Putting Machine Translation in Context with the Noisy Channel Model

Abstract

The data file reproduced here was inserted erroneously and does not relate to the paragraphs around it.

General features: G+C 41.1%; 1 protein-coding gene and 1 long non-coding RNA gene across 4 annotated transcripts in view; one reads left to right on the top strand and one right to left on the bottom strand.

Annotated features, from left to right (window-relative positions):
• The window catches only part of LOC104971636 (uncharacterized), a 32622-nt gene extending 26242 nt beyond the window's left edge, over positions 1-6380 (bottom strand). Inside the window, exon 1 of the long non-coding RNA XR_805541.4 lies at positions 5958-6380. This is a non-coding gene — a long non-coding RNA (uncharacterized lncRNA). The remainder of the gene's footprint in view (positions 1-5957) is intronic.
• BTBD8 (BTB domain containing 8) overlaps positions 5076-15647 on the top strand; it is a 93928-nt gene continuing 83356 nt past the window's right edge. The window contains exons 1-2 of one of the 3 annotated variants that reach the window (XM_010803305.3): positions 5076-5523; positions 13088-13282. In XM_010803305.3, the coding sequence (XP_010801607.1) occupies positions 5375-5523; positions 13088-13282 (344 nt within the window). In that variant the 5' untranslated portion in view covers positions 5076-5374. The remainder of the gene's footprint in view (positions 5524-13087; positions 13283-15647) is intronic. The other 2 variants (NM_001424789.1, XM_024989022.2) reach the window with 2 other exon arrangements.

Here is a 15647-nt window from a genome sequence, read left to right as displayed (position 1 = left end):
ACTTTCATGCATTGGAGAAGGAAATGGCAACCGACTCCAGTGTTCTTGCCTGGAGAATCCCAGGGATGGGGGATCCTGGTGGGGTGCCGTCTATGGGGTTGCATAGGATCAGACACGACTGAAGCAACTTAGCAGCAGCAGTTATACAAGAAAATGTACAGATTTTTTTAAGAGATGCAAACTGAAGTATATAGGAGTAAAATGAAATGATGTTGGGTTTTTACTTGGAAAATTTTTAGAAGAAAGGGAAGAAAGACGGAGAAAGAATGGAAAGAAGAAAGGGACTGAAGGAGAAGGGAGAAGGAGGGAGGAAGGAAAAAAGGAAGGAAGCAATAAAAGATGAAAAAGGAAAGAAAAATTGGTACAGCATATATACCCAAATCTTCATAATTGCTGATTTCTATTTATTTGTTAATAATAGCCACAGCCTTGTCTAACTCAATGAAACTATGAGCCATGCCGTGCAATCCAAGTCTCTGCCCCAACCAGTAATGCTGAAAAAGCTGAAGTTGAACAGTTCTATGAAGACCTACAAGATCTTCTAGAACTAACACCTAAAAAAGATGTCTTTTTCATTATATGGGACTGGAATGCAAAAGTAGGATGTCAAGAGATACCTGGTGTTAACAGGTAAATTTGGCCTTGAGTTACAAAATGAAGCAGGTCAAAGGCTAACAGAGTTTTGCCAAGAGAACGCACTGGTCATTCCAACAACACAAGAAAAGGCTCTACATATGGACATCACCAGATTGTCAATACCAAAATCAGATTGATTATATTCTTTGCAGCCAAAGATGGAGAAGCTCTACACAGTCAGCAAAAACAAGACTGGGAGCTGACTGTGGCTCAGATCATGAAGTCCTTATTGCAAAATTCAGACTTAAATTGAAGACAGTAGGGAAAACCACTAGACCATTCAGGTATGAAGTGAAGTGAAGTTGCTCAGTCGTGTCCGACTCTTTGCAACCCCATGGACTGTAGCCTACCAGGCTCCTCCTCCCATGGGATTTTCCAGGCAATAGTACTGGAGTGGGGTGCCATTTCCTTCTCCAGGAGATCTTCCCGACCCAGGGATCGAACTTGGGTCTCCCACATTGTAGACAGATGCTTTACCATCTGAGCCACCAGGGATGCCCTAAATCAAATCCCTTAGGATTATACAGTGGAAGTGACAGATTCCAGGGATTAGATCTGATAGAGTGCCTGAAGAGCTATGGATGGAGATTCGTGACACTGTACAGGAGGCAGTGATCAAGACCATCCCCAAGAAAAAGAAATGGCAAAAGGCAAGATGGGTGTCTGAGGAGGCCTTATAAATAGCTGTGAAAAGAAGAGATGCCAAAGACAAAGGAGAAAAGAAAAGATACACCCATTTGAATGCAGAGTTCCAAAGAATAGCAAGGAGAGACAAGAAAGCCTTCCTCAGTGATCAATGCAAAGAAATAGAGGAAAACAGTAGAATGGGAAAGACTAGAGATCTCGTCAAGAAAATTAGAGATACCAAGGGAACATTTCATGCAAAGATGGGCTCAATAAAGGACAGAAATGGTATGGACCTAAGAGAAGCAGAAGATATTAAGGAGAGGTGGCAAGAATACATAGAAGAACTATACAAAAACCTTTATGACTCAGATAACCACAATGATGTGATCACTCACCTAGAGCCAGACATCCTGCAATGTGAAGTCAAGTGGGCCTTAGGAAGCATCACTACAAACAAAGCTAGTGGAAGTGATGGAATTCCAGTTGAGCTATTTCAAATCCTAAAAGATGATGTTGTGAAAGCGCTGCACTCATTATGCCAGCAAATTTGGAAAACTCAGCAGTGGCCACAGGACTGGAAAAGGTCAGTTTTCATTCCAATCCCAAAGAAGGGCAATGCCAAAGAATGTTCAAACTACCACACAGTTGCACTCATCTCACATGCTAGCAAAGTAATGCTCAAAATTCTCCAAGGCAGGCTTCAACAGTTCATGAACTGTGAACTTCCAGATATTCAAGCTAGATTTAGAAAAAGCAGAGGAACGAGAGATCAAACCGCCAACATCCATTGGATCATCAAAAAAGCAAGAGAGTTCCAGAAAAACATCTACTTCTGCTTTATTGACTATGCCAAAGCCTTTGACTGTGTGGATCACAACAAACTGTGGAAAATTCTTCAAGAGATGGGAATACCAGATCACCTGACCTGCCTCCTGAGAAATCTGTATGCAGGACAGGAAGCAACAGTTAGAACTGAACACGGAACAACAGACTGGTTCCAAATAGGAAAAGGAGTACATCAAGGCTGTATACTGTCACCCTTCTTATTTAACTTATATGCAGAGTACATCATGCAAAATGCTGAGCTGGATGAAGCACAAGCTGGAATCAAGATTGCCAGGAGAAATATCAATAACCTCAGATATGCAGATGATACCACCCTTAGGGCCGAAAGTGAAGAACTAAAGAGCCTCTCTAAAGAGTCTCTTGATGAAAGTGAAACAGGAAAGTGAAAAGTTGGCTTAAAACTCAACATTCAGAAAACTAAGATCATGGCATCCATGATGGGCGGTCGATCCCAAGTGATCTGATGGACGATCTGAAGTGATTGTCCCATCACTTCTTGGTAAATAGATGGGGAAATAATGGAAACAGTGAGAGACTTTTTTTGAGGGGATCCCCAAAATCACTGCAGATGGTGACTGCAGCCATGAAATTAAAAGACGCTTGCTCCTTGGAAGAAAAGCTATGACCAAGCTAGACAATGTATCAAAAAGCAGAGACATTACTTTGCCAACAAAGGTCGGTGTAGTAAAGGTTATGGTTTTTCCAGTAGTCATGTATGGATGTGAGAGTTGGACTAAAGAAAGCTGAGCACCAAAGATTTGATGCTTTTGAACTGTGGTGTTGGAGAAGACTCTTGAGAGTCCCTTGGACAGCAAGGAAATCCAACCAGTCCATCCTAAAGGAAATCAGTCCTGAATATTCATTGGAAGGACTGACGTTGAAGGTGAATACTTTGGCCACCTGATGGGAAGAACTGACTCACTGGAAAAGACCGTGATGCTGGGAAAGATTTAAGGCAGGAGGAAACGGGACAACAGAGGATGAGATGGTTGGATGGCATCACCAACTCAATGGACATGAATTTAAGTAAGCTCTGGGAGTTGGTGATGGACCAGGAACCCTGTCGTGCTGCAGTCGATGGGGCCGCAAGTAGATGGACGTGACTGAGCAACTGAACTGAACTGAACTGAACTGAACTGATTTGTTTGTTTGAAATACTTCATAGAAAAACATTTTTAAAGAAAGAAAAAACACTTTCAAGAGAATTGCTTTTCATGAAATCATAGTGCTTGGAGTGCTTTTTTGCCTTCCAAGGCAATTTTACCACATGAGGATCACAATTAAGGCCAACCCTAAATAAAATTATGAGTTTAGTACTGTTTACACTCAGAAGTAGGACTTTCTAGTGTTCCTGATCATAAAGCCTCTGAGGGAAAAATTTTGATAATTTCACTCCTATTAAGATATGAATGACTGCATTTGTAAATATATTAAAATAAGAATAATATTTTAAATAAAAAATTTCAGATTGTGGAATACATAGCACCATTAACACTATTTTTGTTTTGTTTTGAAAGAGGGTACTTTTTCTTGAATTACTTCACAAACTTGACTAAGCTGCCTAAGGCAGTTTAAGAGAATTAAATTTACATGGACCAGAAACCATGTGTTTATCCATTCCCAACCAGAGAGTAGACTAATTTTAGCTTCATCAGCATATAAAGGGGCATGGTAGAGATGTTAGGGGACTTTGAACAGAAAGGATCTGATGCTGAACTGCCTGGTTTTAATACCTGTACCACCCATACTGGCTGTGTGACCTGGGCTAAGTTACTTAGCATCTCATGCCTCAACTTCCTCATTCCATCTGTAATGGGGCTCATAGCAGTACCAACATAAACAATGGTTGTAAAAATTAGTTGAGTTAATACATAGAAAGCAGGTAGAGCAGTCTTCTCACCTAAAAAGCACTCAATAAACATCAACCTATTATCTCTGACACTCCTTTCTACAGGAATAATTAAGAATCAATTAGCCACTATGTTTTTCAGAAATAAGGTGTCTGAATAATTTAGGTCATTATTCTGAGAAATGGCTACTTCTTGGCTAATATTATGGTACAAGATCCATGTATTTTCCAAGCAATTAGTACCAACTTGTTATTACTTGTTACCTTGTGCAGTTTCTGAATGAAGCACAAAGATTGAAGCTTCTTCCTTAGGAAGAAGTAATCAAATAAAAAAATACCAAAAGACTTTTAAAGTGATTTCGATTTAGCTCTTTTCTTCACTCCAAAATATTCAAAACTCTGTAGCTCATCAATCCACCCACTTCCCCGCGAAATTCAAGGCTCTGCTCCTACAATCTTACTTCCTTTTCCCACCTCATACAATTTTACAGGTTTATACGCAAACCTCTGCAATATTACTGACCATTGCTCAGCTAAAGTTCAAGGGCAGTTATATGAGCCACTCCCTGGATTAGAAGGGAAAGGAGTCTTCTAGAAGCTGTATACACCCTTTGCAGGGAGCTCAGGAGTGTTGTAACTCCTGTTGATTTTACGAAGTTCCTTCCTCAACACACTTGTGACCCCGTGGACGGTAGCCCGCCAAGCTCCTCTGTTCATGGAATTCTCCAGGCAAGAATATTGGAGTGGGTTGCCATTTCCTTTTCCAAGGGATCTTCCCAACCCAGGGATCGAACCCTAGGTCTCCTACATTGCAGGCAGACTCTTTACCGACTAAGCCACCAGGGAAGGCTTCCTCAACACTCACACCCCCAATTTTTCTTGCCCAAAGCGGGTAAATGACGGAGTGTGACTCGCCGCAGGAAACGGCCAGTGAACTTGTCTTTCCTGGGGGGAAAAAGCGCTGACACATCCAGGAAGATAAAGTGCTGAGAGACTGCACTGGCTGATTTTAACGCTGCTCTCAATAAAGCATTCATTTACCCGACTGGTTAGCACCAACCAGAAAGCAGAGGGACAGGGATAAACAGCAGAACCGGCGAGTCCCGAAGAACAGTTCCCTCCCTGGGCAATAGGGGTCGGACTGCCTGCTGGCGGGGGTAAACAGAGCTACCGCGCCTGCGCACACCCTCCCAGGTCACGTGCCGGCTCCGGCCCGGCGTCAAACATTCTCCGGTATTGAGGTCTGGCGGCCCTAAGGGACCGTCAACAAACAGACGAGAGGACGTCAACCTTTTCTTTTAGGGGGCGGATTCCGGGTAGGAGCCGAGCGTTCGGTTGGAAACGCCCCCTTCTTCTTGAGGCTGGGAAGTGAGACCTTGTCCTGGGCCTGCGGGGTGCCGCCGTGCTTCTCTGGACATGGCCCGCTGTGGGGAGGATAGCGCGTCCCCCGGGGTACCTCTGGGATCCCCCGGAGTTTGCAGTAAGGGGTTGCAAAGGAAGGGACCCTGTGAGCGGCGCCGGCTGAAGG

We show that Bayes' rule provides a compelling mechanism for controlling unconditional document language models, using the long-standing challenge of effectively leveraging document context in machine translation. In our formulation, we estimate the probability of a candidate translation as the product of the unconditional probability of the candidate output document and the ``reverse translation probability'' of translating the candidate output back into the input source language document---the so-called ``noisy channel'' decomposition. A particular advantage of our model is that it requires only parallel sentences to train, rather than parallel documents, which are not always available. Using a new beam search reranking approximation to solve the decoding problem, we find that document language models outperform language models that assume independence between sentences, and that using either a document or sentence language model outperforms comparable models that directly estimate the translation probability. We obtain the best-published results on the NIST Chinese--English translation task, a standard task for evaluating document translation. Our model also outperforms the benchmark Transformer model by approximately 2.5 BLEU on the WMT19 Chinese--English translation task.

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